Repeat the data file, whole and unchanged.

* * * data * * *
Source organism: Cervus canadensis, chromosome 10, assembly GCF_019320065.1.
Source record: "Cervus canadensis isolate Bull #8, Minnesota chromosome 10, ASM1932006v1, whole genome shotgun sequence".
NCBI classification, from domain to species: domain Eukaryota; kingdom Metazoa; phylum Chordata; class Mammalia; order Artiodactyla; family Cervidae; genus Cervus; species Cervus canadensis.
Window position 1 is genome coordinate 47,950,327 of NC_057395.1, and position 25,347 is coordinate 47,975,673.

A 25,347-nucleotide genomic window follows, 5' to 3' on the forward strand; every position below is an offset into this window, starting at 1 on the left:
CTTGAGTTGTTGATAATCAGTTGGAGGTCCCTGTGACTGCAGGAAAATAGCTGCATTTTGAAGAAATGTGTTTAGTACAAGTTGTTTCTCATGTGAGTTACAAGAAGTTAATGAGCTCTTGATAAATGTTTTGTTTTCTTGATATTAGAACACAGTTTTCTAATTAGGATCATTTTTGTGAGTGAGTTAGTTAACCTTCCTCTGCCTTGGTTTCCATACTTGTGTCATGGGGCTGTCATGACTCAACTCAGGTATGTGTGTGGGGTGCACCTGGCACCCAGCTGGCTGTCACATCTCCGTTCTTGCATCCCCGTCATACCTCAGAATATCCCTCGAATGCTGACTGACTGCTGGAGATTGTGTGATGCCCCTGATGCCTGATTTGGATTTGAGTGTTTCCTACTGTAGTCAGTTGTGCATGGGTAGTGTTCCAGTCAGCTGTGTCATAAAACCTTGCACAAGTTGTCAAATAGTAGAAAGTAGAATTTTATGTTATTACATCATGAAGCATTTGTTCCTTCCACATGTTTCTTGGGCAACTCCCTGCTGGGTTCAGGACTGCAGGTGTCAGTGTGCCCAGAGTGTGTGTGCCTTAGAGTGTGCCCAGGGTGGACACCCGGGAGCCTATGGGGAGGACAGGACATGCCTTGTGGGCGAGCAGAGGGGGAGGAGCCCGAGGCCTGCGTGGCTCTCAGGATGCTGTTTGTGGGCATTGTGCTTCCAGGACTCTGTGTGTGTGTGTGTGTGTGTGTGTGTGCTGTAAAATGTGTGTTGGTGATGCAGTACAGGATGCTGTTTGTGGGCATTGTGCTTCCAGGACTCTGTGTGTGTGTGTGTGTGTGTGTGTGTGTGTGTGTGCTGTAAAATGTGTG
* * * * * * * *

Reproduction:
Source organism: Cervus canadensis, chromosome 10, assembly GCF_019320065.1.
Source record: "Cervus canadensis isolate Bull #8, Minnesota chromosome 10, ASM1932006v1, whole genome shotgun sequence".
NCBI classification, from domain to species: domain Eukaryota; kingdom Metazoa; phylum Chordata; class Mammalia; order Artiodactyla; family Cervidae; genus Cervus; species Cervus canadensis.
Window position 1 is genome coordinate 47,950,327 of NC_057395.1, and position 25,347 is coordinate 47,975,673.

A 25,347-nucleotide genomic window follows, 5' to 3' on the forward strand; every position below is an offset into this window, starting at 1 on the left:
CTTGAGTTGTTGATAATCAGTTGGAGGTCCCTGTGACTGCAGGAAAATAGCTGCATTTTGAAGAAATGTGTTTAGTACAAGTTGTTTCTCATGTGAGTTACAAGAAGTTAATGAGCTCTTGATAAATGTTTTGTTTTCTTGATATTAGAACACAGTTTTCTAATTAGGATCATTTTTGTGAGTGAGTTAGTTAACCTTCCTCTGCCTTGGTTTCCATACTTGTGTCATGGGGCTGTCATGACTCAACTCAGGTATGTGTGTGGGGTGCACCTGGCACCCAGCTGGCTGTCACATCTCCGTTCTTGCATCCCCGTCATACCTCAGAATATCCCTCGAATGCTGACTGACTGCTGGAGATTGTGTGATGCCCCTGATGCCTGATTTGGATTTGAGTGTTTCCTACTGTAGTCAGTTGTGCATGGGTAGTGTTCCAGTCAGCTGTGTCATAAAACCTTGCACAAGTTGTCAAATAGTAGAAAGTAGAATTTTATGTTATTACATCATGAAGCATTTGTTCCTTCCACATGTTTCTTGGGCAACTCCCTGCTGGGTTCAGGACTGCAGGTGTCAGTGTGCCCAGAGTGTGTGTGCCTTAGAGTGTGCCCAGGGTGGACACCCGGGAGCCTATGGGGAGGACAGGACATGCCTTGTGGGCGAGCAGAGGGGGAGGAGCCCGAGGCCTGCGTGGCTCTCAGGATGCTGTTTGTGGGCATTGTGCTTCCAGGACTCTGTGTGTGTGTGTGTGTGTGTGTGTGTGCTGTAAAATGTGTGTTGGTGATGCAGTACAGGATGCTGTTTGTGGGCATTGTGCTTCCAGGACTCTGTGTGTGTGTGTGTGTGTGTGTGTGTGTGTGTGTGCTGTAAAATGTGTG